The Nigerian Institute of Building (NIOB) on Sunday complained about the increase in the price of cement from N2,600 per 50kg. bag to N3,500, saying the increase would affect the quality of products in the construction industry.
The President of NIOB, Mr Kunle Awobodu, said in a statement in Lagos that even at the N2,600-per-bag price, Nigerians still suffered from the menace of substandard constructions, adding that the price increase would worsen the situation.
“Whatever the underlying reasons given for the hike in price, the NIOB is actuated by altruism to bring the attendant or unintended consequences to the limelight, so that stakeholders can appreciate and respond to the emergency that the nation is confronted with.
“Even at previous prices, Nigerians were confronted with the challenge of owning their own homes and developing other infrastructure. Reports of ‘cutting corners’, due to compromised material inputs, abound.
“Sand Crete blocks, concrete and mortar are products in which cement is necessary to produce. These products also play a major role in the cost and strength of structures built with them.
“While we are not sanctioning ‘cutting corners’, that is, compromise on standard, the present price increase will only exacerbate an already volatile and precarious situation,’’ he said.
Awobodu called on the Federal Government to tackle the country’s infrastructure deficiency to reduce cost of production of goods and services and at the same time regulate cement prices.
“The astronomical rise in the price of cement and the low purchasing power of Nigerians promote temptations for quality compromise in construction works.
“The government should step in quickly and save the nation from imminent danger of substandard building construction,’’ he said.
The NIOB president noted that Nigeria was blessed with huge human capital resources and its population could either be a strength or a liability, depending on how the resources were harnessed.
He said that Nigeria’s high population offered a large market for investors, manufacturers and should be a reason to bring down cement prices because of the factor of large numbers in demand and supply.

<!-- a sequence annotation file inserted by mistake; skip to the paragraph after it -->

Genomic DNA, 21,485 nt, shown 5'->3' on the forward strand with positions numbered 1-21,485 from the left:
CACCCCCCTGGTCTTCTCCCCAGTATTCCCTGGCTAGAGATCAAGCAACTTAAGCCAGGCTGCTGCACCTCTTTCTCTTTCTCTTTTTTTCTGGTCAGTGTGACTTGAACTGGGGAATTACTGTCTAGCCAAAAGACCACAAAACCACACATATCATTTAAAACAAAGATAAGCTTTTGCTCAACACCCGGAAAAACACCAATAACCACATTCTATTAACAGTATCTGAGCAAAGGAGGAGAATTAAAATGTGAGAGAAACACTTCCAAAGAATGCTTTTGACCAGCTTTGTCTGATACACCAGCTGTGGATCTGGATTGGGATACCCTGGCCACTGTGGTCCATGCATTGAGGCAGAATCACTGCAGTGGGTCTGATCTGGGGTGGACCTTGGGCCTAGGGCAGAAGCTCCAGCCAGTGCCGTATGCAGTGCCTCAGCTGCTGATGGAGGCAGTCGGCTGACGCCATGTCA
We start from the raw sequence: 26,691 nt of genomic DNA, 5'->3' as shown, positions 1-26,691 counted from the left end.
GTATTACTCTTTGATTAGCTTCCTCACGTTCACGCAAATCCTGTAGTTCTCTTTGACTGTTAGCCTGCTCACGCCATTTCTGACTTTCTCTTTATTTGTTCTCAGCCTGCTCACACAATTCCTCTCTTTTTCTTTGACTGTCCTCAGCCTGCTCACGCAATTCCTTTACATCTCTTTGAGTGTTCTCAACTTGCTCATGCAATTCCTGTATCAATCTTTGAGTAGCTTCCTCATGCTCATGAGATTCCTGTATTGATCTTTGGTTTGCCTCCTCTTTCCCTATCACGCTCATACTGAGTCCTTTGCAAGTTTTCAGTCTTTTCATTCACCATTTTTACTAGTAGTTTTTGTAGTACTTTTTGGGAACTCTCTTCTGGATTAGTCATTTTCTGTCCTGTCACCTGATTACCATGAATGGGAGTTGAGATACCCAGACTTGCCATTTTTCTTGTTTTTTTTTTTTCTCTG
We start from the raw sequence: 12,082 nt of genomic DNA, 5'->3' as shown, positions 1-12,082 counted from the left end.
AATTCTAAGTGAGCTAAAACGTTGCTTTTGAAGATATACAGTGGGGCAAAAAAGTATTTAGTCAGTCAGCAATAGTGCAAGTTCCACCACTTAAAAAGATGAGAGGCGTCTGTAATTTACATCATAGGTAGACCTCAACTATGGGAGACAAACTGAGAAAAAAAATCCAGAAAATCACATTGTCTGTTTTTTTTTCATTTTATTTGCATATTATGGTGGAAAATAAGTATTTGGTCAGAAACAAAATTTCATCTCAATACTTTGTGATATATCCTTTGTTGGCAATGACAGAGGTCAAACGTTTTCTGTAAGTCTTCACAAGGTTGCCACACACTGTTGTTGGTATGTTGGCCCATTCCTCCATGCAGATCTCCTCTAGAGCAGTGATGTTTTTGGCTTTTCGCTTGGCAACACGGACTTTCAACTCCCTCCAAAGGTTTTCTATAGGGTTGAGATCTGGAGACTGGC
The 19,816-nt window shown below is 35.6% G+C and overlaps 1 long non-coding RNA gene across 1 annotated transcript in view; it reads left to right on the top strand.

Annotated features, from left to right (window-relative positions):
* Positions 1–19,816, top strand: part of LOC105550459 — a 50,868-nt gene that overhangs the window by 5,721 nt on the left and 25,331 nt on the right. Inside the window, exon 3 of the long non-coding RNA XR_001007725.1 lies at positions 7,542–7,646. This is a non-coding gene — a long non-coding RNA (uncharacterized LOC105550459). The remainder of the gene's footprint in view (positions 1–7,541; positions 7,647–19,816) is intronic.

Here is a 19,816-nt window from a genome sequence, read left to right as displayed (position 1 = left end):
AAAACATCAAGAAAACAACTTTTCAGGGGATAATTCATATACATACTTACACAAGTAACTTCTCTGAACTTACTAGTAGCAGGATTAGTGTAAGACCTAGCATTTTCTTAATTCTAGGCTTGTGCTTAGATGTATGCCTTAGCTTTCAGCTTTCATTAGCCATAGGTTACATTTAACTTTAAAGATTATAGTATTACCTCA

Awobodu added that the hike in cement price would increase the need for more surveillance of the construction processes, adding that the chain reaction would impact on the nation’s economy and the construction industry negatively.
“Construction contracts in a regime of skyrocketing and unstable prices will witness many fluctuation claims, with the potential for disputes and project abandonment.
“A cycle of project failures may start when prices are beyond the reach of clients and developers,’’ he said.
Awobodu argued that the hike in cement prices was not justifiable because nearly all the materials needed for its production were available locally.
“We acknowledge that cement manufacturers operate in the Nigerian economy. Nigerians who use cement products also are in the same setting where macroeconomic variables of interest rate, exchange rate and inflation have diminished purchasing power.
“The onus, therefore, lies on the government to urgently address these macroeconomic issues to favour the overall economy and especially, the construction industry that has the potential to stimulate growth.
“Cement manufacturers too should take advantage of the population to crash costs, while government should further address transportation and energy concerns.
“If these price increases and other macroeconomic variables are not addressed, the vision of housing many homeless Nigerians and stimulating the nation’s infrastructural revival will remain a mirage,” he said.